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George Hill is Exactly What the Jazz Need

The stability of George Hill could provide the Jazz with the playoff push they needed

NBA: Dallas Mavericks at Utah Jazz Jeff Swinger-USA TODAY Sports

George Hill will forever be remembered as the guy traded for the draft selection of Kawhi Leonard. That's really too bad because Hill is a very solid NBA point guard. This year, his first with the Utah Jazz, he has been even better than that to start the season. And more importantly than Hill's individual play, his presence fills the biggest hole Utah has had recently, vaulting the franchise into the playoff discussion in 2016-17.

In his nine prior seasons in the league, Hill had been a good-but-not-great player. He never averaged more than 16 points in a season and topped 12 points just twice. He wasn't a huge assist guy either, though he kept his turnovers surprisingly low for a point guard. It helped the latter and hurt the former to play with a ball-dominant scorer like Paul George in Indiana.

Even that level of production was highly sought after in Utah, though, after the dumpster fire that was its 2015 point guard situation. With twin towers down low and exceptionally talented and intriguing wings, the only thing the Jazz were missing was a point guard. No, Trey Burke, Shelvin Mack, and Raul Neto did not adequately fill the void. In fact, they were collectively atrocious. Of all Jazz players who played in at least 25 games last year (13 in all), the three point guards ranked 9th, 11th, and 12th in points per shot. They ranked 8th, 9th, and 12th in PER. Things were bad at the point.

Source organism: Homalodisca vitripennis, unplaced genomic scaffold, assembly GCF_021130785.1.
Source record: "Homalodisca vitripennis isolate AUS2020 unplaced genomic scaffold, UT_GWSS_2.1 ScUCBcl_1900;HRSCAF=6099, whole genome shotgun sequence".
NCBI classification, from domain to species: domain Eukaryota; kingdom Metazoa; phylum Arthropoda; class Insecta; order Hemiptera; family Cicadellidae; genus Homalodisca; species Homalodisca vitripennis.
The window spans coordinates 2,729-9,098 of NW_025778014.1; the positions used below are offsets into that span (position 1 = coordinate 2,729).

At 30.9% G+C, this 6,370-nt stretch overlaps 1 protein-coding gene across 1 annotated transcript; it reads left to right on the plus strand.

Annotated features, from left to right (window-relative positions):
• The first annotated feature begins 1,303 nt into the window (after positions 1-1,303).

Not only is normal George Hill way better than that, providing Utah with a vast improvement at one of the most important positions on the court, but this year's George Hill is destroying all-comers. His shooting splits (.548/.429/.882) blow his previous career-highs out of the water; he is hitting way more threes and getting to the line more often than ever; he is still not turning the ball over despite also setting a career mark in usage rate. And Hill is Utah's number-one offensive weapon, scoring 21.4 points per game. His worst game of the year saw him pour in 18 points on 13 field-goal attempts.

Hill played against San Antonio earlier this week, the team that originally drafted him and (rightly) shipped him out for Leonard. Spurs coach Gregg Popovich maintains that the trade was good for both teams. He is right, though his team definitely got the better of the deal. Popovich also says that Hill was his favorite player at the time and shipping him off was really tough.

Hill may be becoming his new coach's favorite player as well. Quin Snyder has already spoke highly of the veteran presence Hill has brought and Snyder's ability to both communicate with and rely on Hill in all situations. The Jazz are in a much better place this year with the ball in Hill's hands, and it may carry them to a place they haven't been in five years.